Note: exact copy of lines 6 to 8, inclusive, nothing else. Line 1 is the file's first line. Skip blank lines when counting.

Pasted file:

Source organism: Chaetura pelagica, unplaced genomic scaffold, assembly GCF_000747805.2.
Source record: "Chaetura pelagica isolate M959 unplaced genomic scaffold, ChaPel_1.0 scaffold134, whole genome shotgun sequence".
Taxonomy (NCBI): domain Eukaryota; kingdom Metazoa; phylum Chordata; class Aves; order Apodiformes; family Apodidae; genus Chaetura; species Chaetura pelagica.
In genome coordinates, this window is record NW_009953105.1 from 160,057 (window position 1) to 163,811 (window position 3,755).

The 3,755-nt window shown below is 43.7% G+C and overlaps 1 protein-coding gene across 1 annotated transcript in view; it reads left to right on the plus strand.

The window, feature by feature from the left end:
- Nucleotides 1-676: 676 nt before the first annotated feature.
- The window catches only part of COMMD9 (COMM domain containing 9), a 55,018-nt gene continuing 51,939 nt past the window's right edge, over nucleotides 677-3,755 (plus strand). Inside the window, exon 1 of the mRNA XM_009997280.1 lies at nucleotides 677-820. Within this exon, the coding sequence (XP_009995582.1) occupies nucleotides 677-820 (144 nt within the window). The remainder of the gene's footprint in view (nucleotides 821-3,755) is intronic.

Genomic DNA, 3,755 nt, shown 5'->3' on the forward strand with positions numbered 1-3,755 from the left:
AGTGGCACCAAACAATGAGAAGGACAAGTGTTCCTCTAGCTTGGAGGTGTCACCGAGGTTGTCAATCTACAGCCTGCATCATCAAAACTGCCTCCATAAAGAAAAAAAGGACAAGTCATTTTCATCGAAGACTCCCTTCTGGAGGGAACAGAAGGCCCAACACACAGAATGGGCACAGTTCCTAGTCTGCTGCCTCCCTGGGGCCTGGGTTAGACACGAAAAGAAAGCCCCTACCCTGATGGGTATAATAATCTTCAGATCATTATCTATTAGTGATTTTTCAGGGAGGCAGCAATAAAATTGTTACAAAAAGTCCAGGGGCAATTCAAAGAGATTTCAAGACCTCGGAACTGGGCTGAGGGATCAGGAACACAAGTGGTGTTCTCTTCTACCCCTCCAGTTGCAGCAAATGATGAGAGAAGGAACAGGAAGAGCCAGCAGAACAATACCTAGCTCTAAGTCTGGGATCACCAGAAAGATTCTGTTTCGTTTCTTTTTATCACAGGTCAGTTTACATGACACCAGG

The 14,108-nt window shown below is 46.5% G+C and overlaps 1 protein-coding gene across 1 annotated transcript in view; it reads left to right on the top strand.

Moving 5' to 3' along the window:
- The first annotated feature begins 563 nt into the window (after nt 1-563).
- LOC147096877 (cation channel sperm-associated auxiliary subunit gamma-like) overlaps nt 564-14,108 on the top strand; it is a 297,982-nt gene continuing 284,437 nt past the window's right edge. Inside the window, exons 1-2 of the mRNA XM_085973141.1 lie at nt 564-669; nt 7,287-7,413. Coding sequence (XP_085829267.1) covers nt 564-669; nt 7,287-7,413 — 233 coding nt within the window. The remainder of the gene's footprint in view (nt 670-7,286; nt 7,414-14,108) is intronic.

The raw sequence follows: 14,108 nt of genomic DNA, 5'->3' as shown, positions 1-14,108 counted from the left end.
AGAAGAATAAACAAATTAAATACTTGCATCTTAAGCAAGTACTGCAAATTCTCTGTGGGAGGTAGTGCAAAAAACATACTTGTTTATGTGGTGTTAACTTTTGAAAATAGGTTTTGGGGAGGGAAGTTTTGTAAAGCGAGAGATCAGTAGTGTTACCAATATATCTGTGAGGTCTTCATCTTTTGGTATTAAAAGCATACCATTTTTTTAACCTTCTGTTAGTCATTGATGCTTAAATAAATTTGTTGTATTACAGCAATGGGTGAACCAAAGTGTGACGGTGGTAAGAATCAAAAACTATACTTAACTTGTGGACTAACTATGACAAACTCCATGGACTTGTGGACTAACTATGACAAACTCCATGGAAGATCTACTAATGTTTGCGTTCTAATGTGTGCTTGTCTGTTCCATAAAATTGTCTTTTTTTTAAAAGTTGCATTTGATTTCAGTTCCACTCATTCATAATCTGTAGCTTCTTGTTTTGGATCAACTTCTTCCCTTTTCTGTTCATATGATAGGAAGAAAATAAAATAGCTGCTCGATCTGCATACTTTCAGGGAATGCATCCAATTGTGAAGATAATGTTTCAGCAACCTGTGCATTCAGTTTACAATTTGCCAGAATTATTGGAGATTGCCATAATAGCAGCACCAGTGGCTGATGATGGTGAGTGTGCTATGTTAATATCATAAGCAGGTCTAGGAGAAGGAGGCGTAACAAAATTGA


The window, feature by feature from the left end:
- Nucleotides 1-676: 676 nt before the first annotated feature.
- The window catches only part of COMMD9 (COMM domain containing 9), a 55,018-nt gene continuing 51,939 nt past the window's right edge, over nucleotides 677-3,755 (plus strand). Inside the window, exon 1 of the mRNA XM_009997280.1 lies at nucleotides 677-820. Within this exon, the coding sequence (XP_009995582.1) occupies nucleotides 677-820 (144 nt within the window). The remainder of the gene's footprint in view (nucleotides 821-3,755) is intronic.